Beach bums will adore Baratti for the sandy beaches on the larger side, perfect for those looking to catch a little sun. The water in this area is also very inviting for those who love to dive and snorkel, the water often being much clearer than other areas of Tuscany. Also with Baratti’s Etruscan roots, you never know what you might find underwater. Hop on a boat for a special tour along the stunning coastline to stop at one of the stunning coves such as Le Buche delle Fate, or one of the nearby beautiful Tuscan archipelago islands.

Surfers of any skill set will delight in the waves of Baratti on a windy day, check the surf forecast before you go. You can also take wind sail lessons or rent a small boat, there is a lot on offer in this area for those looking for a little more activity than just relaxing on the beach. We imagine you will work on quite the appetite so we suggest packing a picnic lunch to enjoy in the shady pinewoods or head to a local restaurant for a fresh fish lunch.
An Etruscan Coastal Town and Open Air Museum.


This spot also has a rich history with Etruscan roots, the nearby Archeological Park of Baratti and Populonia is a must-see for anyone passionate about archeology and looking to escape the beach for a few hours. The Etruscans once mined iron ore on Elba Island before bringing it to Baratti to smelt.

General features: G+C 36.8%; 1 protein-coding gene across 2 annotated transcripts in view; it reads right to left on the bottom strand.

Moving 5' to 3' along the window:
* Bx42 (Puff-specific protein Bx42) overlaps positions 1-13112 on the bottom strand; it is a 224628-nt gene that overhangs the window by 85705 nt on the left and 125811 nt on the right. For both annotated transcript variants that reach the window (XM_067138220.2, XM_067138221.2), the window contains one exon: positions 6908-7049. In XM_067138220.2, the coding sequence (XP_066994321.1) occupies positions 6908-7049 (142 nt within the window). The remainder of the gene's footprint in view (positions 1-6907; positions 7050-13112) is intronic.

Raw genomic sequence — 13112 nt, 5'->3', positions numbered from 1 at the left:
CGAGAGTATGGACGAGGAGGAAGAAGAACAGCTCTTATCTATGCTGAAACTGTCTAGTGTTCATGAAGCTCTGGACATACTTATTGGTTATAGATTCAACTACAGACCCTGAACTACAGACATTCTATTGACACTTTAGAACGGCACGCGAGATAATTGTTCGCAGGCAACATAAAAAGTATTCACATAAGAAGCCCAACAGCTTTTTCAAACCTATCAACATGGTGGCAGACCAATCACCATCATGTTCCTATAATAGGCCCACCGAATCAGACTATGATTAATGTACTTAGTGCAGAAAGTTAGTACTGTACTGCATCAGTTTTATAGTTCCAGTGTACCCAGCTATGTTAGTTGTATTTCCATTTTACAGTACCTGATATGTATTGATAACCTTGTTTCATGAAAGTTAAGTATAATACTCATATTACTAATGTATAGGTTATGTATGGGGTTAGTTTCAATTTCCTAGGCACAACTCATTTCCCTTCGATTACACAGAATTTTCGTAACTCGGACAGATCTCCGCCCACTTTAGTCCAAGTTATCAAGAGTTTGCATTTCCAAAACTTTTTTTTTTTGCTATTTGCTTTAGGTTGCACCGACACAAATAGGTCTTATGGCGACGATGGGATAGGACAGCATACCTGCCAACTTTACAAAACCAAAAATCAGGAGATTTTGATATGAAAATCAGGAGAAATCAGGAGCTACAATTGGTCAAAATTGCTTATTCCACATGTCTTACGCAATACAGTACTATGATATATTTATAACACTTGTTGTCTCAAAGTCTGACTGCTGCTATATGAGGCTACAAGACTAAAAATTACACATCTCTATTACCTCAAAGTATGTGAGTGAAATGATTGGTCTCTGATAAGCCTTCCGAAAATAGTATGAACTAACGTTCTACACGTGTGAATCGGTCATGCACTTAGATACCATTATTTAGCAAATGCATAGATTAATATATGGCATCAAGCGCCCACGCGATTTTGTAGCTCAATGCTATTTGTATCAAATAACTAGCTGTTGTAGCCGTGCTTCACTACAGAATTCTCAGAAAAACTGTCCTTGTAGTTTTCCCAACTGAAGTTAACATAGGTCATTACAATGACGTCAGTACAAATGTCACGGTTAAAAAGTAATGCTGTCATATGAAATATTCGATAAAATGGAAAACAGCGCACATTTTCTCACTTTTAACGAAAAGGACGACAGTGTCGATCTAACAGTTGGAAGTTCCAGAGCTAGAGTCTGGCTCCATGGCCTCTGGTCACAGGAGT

We highly recommend visiting the fascinating open-air museum that is the tombs of the necropolis of Populonia which remains impressive to this day. There are several itineraries you can follow and it’s also a great place to bring kids (and happens to be pet-friendly as well). Open Tuesday- Sunday from 10am – 7pm until September, you can find more information on seasonal times and tickets here.

Also make sure to check out the impressive 15th century fortified castle commissioned by Jacopo II Appiani overlooking beautiful Baratti. This is a gorgeous area to be around sunset for stunning views over the bay. In the Palazzo Nuovo in Populonia you can also visit the Archeological Museum in Piombino where you will discover prehistoric Etruscan and Roman artefacts from Populonia, as well as Etruscan furnaces and tombs.

Beach Bar lost in the Wild!